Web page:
2. Cura the Fallible - sounds like your RPG name :)

    Yes, I didn't even realize there was a problem with non-Catholics taking communion until this thing with Sally Quinn, but I'm not the most paying-attention Cathoilic.

    So is this part of why Anglicans and Catholics aren't supposed to do communion together?

  3. This is one point in which I have a little bit of sympathy with the conservative position -- I think that if you take communion in a Catholic church, you should be aware of the doctrine of real presence. I won't condemn a non-Catholic for doing it, though I hope he or she realizes the import of what it is.

    Apart from that, I'm very ecumenical. I see no reason why Orthodox or Anglicans should be denied communion.

  4. I do confess to being conservative in that area also. I've seen too many people come forward, obviously not knowing what they are doing at all, and then try to put the Blessed Sacrament in their pocket. I even had to speak with a lady once whom I saw had wrapped it in a tissue and stuffed it in her purse. It was at a niece's First Communion and she wanted to take it home as a souvenir! But the ones I'm talking about know full well what the Church teaches about the Eucharist, some better than their spouses.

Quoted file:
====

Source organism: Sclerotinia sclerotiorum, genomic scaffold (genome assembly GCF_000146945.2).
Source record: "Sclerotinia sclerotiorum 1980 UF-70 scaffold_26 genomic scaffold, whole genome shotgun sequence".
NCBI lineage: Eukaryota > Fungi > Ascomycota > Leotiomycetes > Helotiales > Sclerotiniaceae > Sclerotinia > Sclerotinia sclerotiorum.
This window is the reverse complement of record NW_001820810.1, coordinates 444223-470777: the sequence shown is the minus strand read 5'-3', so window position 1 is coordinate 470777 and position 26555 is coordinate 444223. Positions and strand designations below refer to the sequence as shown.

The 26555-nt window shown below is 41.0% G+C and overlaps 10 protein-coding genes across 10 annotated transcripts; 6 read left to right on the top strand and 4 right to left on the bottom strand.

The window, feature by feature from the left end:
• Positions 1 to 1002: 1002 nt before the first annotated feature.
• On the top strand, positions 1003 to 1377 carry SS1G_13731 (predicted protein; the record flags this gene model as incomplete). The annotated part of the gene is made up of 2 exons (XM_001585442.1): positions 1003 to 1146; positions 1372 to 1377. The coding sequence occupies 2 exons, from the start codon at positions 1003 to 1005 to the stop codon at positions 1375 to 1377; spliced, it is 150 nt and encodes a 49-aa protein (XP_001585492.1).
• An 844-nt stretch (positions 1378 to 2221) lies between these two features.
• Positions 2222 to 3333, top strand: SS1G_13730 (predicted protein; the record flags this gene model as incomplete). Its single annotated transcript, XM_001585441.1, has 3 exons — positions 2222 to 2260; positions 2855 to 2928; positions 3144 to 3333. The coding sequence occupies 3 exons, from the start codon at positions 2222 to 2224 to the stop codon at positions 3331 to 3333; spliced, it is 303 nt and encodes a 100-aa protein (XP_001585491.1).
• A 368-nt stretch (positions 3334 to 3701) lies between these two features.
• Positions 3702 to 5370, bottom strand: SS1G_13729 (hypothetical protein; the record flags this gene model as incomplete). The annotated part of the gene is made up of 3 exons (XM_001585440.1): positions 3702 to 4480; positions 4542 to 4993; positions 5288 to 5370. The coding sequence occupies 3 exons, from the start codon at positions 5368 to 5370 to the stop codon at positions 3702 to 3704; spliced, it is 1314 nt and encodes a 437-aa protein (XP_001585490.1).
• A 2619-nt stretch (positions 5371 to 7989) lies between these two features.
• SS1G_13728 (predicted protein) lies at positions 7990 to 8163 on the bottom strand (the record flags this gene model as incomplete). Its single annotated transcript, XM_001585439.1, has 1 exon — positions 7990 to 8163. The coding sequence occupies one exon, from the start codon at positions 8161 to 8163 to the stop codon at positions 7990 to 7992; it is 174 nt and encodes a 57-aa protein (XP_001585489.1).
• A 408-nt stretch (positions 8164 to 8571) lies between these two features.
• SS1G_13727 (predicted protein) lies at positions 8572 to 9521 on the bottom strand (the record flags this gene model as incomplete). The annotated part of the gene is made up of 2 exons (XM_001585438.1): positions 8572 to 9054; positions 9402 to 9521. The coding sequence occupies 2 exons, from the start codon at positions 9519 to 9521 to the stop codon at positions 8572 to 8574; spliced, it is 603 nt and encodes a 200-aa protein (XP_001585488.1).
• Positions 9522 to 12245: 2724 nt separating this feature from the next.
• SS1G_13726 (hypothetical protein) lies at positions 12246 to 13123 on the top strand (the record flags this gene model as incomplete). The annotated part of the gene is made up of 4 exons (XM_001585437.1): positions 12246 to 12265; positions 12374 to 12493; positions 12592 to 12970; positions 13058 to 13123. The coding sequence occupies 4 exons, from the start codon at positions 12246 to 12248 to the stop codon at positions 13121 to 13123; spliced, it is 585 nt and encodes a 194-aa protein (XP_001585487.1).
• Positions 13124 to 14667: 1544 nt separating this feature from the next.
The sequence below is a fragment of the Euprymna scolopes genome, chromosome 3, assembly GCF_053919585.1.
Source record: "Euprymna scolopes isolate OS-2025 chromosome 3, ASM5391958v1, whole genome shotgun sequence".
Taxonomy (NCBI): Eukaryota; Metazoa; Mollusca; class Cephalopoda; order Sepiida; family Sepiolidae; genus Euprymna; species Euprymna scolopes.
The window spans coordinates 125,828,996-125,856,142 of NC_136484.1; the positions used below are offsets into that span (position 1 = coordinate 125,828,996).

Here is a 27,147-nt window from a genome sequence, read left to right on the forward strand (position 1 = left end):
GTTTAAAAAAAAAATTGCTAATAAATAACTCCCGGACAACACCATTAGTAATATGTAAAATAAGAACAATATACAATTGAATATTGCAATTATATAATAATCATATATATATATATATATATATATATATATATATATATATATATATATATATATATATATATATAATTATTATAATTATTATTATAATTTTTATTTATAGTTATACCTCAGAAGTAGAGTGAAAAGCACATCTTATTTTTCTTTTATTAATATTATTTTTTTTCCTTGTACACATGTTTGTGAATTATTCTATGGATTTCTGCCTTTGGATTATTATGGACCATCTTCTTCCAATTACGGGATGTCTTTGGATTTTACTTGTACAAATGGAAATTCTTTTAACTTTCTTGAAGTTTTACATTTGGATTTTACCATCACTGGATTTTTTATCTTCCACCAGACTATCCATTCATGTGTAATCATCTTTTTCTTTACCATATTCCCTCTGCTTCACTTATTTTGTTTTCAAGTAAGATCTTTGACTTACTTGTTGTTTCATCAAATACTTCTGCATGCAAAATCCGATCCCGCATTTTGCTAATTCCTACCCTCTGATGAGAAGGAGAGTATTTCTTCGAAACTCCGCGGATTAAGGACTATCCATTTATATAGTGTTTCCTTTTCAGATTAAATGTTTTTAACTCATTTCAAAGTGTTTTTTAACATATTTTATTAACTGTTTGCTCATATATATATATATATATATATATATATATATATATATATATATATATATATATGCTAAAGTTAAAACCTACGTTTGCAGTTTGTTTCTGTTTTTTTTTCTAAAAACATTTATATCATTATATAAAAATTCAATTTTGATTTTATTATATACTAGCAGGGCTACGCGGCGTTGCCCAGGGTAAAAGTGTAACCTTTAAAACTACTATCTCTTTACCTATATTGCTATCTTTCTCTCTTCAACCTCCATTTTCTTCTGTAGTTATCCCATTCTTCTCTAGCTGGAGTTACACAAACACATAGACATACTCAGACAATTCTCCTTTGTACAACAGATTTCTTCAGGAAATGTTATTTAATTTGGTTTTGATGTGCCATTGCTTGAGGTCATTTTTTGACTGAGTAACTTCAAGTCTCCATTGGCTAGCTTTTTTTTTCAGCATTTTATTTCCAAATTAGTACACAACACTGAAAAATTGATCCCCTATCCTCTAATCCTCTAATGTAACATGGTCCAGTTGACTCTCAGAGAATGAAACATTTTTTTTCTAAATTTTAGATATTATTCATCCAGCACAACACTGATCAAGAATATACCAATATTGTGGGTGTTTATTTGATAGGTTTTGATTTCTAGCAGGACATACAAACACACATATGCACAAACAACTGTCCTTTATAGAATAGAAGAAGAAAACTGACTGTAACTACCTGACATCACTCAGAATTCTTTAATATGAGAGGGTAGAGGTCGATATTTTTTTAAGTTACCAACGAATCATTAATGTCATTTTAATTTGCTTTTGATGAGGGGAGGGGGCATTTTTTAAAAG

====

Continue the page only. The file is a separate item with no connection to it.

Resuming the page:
On the more conservative side, I have a priest friend who likend inter-communion with sleeping with someones else's wife. As he put it, "we may be the best of friends and believe in a lot of the same things, but you still can't come to bed with us...we just don't have that kind of relationship yet. We haven't made that kind of commitment to each other."

    I had a bit of a chuckle at that. I kind of see what he's trying to say but I think it gets a little lost in the translation. ;o)


    Cura the Fallible